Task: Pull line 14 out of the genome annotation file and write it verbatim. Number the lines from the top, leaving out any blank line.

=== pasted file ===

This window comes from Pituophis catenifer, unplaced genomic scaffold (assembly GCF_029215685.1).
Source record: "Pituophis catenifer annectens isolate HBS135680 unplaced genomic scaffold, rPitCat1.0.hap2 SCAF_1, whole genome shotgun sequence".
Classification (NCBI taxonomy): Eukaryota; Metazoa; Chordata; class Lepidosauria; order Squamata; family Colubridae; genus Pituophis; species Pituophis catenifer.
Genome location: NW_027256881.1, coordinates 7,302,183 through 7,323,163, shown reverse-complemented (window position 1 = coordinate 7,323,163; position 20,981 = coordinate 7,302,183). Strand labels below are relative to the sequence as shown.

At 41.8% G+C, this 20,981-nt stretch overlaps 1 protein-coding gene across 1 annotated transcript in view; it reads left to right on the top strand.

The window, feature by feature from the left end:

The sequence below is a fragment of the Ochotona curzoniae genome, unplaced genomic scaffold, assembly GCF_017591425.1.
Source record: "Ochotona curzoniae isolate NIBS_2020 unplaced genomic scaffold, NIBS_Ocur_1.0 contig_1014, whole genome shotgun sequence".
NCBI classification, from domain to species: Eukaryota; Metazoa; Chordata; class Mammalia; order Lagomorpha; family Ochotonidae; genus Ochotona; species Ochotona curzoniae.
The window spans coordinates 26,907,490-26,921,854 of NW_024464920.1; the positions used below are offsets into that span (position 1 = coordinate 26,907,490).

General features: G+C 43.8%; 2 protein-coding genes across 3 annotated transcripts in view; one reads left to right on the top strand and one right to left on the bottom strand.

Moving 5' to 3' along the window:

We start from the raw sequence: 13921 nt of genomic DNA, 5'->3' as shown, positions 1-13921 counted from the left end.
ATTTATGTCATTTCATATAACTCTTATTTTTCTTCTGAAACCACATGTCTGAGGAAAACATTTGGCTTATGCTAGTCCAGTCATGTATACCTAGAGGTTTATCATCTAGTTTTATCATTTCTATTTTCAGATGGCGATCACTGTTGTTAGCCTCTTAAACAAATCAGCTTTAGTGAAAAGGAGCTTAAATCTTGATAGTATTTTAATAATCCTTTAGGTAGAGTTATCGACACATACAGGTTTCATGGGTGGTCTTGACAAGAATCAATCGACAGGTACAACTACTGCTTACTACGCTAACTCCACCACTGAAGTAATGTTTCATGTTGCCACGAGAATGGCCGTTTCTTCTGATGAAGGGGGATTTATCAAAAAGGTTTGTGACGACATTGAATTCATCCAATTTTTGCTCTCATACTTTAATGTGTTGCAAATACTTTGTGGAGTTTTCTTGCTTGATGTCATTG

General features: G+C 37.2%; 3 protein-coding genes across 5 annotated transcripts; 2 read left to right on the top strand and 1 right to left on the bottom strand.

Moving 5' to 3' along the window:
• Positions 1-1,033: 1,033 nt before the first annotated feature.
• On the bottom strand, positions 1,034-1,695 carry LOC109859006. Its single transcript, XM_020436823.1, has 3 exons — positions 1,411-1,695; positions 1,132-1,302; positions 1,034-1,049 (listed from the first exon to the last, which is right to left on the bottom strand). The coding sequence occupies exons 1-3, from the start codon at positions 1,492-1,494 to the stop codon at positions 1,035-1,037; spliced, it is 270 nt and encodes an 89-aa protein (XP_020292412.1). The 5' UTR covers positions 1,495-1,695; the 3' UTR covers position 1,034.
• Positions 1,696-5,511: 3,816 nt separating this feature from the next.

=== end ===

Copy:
ATTTATGTCATTTCATATAACTCTTATTTTTCTTCTGAAACCACATGTCTGAGGAAAACATTTGGCTTATGCTAGTCCAGTCATGTATACCTAGAGGTTTATCATCTAGTTTTATCATTTCTATTTTCAGATGGCGATCACTGTTGTTAGCCTCTTAAACAAATCAGCTTTAGTGAAAAGGAGCTTAAATCTTGATAGTATTTTAATAATCCTTTAGGTAGAGTTATCGACACATACAGGTTTCATGGGTGGTCTTGACAAGAATCAATCGACAGGTACAACTACTGCTTACTACGCTAACTCCACCACTGAAGTAATGTTTCATGTTGCCACGAGAATGGCCGTTTCTTCTGATGAAGGGGGATTTATCAAAAAGGTTTGTGACGACATTGAATTCATCCAATTTTTGCTCTCATACTTTAATGTGTTGCAAATACTTTGTGGAGTTTTCTTGCTTGATGTCATTG